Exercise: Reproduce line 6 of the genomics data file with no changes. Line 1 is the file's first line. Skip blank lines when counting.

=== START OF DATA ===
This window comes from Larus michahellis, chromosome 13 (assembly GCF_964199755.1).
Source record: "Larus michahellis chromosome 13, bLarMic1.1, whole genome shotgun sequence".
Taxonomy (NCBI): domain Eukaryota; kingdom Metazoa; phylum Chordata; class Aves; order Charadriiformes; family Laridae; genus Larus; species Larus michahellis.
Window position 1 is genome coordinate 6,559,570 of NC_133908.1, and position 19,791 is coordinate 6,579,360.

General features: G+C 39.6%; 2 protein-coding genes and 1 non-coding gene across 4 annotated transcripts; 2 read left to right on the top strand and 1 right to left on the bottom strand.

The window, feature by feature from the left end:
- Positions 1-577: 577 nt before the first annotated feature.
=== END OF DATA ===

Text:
The window, feature by feature from the left end: